When it comes to diabetes, it's important to know that all parts of the body are affected, including the eyes. If you've recently been diagnosed, here are some of the facts you need to know!
What Are The Symptoms Of Diabetic Retinopathy?
If you are diabetic, it’s only natural for you to learn everything you can about diabetic vision problems. One term you may have heard of is diabetic retinopathy.
Maybe you know of the condition but aren’t sure exactly what it is. Or you are looking for information about symptoms to watch for. We’ve covered that and more, so keep reading!
What Is Diabetic Retinopathy?
Diabetic retinopathy is a complication associated with diabetes. The condition is a result of the blood vessels in the back of the eye - at the retina - become damaged.
What Causes Diabetic Retinopathy?
In uncontrolled diabetes, high blood pressure can become damaging. This occurs in the small blood vessel walls of the retina at the back of the eye. This alters both their function and their structure. The damaged blood vessels may then react in many different ways including:
- Development of clots
- Growth of micro-aneurysms (a balloon-like defect)
The damaged blood vessels also may close off. If fluid accumulates in the retinal area, abilities become restricted. This includes tasks like reading.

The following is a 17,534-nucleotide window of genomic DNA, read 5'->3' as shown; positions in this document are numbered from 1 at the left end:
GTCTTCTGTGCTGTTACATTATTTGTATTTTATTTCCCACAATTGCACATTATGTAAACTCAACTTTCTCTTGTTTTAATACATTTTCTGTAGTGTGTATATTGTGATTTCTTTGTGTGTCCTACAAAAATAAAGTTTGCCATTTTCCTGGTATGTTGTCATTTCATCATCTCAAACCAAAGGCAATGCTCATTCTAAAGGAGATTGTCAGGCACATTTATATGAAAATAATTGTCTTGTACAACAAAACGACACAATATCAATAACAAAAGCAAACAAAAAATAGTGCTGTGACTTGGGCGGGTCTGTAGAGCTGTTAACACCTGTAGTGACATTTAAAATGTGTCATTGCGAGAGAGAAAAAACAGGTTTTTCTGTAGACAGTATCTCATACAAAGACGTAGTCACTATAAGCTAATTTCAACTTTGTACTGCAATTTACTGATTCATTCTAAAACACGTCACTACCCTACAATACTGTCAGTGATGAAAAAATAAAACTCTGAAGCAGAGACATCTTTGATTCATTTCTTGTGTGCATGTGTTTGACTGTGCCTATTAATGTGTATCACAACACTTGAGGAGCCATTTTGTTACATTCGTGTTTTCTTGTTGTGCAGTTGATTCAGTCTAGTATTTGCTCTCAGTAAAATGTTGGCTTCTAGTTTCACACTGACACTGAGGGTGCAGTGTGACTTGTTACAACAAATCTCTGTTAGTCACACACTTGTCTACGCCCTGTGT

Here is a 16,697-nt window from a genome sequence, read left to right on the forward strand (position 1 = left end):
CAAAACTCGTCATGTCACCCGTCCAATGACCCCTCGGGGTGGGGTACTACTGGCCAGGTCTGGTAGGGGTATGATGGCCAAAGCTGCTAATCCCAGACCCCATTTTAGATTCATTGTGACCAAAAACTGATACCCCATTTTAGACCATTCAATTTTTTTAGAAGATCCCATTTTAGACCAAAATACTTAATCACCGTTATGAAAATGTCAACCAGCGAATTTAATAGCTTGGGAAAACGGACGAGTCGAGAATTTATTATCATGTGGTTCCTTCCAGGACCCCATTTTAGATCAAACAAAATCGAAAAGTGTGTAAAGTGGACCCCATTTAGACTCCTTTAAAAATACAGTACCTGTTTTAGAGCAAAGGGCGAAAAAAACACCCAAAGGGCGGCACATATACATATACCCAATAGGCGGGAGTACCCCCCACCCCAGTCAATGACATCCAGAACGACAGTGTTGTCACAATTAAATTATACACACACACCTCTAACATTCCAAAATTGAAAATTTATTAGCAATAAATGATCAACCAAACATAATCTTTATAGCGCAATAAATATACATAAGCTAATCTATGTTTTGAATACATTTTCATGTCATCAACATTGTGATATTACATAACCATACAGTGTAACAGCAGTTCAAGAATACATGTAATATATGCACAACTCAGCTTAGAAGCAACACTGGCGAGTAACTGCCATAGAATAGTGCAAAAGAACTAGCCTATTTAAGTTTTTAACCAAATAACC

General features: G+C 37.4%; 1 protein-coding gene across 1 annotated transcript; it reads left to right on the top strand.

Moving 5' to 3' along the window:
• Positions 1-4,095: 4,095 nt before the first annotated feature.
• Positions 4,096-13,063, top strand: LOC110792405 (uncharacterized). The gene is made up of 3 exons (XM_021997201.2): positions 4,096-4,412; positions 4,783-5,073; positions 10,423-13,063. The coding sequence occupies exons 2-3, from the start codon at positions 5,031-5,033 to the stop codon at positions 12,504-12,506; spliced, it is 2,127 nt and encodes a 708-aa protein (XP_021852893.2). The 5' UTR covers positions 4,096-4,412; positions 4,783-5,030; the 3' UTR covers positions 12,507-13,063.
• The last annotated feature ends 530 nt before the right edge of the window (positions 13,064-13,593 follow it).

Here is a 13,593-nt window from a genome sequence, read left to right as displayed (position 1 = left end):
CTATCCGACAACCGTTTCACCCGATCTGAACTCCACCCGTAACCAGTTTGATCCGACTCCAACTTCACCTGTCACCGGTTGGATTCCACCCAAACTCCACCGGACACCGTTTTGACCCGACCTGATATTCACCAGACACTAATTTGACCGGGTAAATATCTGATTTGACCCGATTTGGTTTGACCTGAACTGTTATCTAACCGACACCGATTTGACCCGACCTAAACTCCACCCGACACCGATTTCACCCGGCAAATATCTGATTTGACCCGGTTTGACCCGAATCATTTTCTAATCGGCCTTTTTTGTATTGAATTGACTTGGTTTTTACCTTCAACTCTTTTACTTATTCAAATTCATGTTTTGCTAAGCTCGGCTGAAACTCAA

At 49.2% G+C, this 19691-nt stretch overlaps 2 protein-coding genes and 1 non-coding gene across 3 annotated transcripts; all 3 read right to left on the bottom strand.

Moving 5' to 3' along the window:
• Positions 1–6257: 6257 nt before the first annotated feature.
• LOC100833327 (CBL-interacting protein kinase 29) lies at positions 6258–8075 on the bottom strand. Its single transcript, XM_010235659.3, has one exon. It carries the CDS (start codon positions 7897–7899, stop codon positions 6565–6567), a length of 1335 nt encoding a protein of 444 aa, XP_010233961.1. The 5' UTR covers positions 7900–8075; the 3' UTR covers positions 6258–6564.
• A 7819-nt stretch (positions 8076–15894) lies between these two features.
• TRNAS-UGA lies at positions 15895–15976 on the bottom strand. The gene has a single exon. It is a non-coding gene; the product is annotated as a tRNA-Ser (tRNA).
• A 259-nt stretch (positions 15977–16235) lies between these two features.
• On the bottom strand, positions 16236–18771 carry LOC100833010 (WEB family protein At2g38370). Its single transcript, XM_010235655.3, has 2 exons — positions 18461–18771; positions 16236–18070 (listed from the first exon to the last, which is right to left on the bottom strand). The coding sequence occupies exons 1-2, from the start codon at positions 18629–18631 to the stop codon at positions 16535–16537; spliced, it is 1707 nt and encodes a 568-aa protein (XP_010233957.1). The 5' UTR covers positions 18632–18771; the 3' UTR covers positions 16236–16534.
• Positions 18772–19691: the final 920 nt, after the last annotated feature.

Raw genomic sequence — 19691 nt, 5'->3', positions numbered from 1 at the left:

Advanced cases of diabetic retinopathy occur when blood supply to the retina is cut off. The retina then attempts to grow replacement blood vessels. The replacement blood vessels are defective due to the lack of blood supply that created them.
Who Is At Risk?
Diabetic Retinopathy can develop in anyone with either Type 1 or Type 2 Diabetes. The longer you have had diabetes, the higher your risk is of developing the condition.
What Symptoms Do I Need to be Aware Of?
Diabetic retinopathy may or may not cause noticeable symptoms in its earliest stages. The condition usually affects both eyes. When symptoms are present, they are usually mild vision problems. As diabetic retinopathy continues to progress, symptoms may include the following:
- Blurry vision
- Fluctuation vision changes
- Floaters: spots or strings that float in your vision
- Dark or empty voids in your line of vision
- Impairment of color vision
- Loss of vision
What Can I Do?
The best way to prevent vision loss if you are diabetic is to manage your condition.
When Should I See My Doctor?
Contact your eye doctor immediately if you notice any sudden vision changes. You should also contact your eye doctor if your vision suddenly becomes hazy or blurry.
Why Do My Eyes Need To Be Dilated For Every Exam?
When your eye doctor puts eye drops in your eyes at the beginning of your eye examination, it is necessary. This is even more the case for diabetics.The eye drops cause the pupils to widen.
This, in turn, lets in more light. With more light, your eye doctor has a better view and you get a more thorough examination. Thanks to eye dilation, eye doctors are able to catch eye conditions and treat them faster.